reflects his birth in Jamaica, a reading of his responses reveals his full understanding of the questions asked. Mr. Davis' own words establish that Mr. Marin provided clear notice to Mr. Davis that the union would not arbitrate his case. Mr. Davis cannot now disavow the admissions he made at his deposition that he was notified in August and September of 1991 that Local 1199 had declined to arbitrate his discharge.
"The rule is well-settled in this circuit that a party may not, in order to defeat a summary judgment motion, create a material issue of fact by submitting an affidavit disputing his own prior sworn testimony." Trans-Orient Marine v. Star Trading & Marine, 925 F.2d 566, 572 (2d Cir. 1991). In Miller v. International Telephone and Telegraph Corp., 755 F.2d 20 (2d Cir.), cert. denied, 474 U.S. 851, 88 L. Ed. 2d 122, 106 S. Ct. 148 (1985), the plaintiff, who was discharged from his job, sued his former employer for age discrimination. Summary judgment for the employer on the ground that the case was time-barred was affirmed by the Court of Appeals. In so doing, it held that plaintiff could not disavow his deposition testimony to create a dispute as to when he received notice of his discharge so as to avoid summary judgment on statute of limitations grounds. "This sworn admission . . . could not later be contradicted for the purpose of creating an issue of fact [with respect to] . . . the running of the statute of limitations . . . ." 755 F.2d at 24.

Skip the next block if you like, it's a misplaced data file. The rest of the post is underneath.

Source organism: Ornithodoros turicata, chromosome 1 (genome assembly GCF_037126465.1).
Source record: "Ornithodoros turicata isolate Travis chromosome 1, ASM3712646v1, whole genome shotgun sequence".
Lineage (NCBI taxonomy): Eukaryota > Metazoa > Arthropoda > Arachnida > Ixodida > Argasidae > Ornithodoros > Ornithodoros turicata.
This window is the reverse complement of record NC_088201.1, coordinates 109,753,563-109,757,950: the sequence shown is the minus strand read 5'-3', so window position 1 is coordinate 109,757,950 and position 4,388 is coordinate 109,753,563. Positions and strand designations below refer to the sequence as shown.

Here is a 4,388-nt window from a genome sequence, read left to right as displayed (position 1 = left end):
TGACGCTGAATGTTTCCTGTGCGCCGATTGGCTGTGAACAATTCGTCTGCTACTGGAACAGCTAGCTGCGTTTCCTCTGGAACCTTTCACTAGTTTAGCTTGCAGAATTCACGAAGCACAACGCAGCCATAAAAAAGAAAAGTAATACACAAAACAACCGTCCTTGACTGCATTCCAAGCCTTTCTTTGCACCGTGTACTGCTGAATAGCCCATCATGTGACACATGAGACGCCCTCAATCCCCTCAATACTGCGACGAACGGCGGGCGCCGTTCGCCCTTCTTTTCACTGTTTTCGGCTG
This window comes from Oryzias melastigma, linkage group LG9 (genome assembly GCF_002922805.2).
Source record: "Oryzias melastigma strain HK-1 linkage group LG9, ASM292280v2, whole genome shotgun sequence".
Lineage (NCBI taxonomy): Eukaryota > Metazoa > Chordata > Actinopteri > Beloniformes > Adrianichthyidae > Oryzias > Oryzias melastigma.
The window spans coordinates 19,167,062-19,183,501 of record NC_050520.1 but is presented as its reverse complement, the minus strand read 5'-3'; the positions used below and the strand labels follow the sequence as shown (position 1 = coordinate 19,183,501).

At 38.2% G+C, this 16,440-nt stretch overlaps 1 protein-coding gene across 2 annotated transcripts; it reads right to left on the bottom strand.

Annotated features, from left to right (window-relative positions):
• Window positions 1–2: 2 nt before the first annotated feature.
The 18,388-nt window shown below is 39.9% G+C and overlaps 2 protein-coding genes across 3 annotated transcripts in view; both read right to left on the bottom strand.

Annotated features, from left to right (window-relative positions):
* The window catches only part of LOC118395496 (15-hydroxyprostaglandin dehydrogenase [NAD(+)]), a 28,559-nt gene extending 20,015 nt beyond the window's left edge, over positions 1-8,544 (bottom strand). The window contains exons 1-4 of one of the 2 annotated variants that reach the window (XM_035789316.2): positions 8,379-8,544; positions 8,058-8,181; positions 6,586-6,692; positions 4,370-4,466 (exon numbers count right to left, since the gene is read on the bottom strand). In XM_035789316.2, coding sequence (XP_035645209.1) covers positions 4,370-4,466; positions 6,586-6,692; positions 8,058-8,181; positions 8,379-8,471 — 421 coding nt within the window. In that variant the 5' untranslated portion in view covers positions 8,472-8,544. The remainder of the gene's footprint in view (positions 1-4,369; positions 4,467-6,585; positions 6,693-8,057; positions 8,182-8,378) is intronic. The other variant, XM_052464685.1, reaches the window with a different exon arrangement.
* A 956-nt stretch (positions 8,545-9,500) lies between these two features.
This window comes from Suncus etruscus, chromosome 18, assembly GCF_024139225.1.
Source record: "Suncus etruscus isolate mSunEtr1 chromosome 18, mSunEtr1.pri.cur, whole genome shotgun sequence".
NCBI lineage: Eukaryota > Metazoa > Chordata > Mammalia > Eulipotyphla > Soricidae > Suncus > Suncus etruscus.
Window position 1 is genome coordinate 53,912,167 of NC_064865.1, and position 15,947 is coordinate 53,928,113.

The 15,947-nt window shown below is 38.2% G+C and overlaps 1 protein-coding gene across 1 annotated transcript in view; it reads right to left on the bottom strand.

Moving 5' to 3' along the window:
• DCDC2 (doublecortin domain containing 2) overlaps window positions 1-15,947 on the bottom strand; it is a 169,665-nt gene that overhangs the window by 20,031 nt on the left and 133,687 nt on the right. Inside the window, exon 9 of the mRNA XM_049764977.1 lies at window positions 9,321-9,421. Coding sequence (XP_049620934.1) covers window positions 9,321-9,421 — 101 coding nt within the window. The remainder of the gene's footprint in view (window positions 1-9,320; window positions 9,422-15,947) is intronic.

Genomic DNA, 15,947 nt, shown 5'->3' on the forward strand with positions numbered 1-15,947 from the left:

Nor does there exist any basis to equitably toll the statute of limitations in this case. In Demars v. General Dynamics Corp., 779 F.2d 95 (1st Cir. 1985), the First Circuit affirmed the dismissal, granted on a motion for summary judgment, of a § 301 case that was time-barred under the six month limitations period provided by § 10(b) of the NLRA. The plaintiff there, a terminated employee, contended that his union did not inform him that it would not pursue his grievance to arbitration. The court declined to find that the alleged failure to notify could amount to fraudulent concealment, but assumed arguendo, that if it did, the statute of limitations could not be tolled because plaintiff failed to show that he exercised due diligence in an effort to learn of the union's decision. In the instant action, Mr. Davis admitted at his deposition that he was told by a union representative that "they said they not taking to arbitration." Accordingly, there is no basis to hold that Local 1199 concealed its decision from plaintiff.
Defendants' motions for summary judgment are granted, as this hybrid § 301/duty of fair representation lawsuit is time-barred pursuant to § 10(b) of the NLRA. Because plaintiff's federal claims are dismissed, the pendent state law defamation claim is dismissed. Accordingly, the Clerk of the Court is directed to enter judgment in favor of the defendants.
Brooklyn, New York
July 11, 1994
David G. Trager
United States District Judge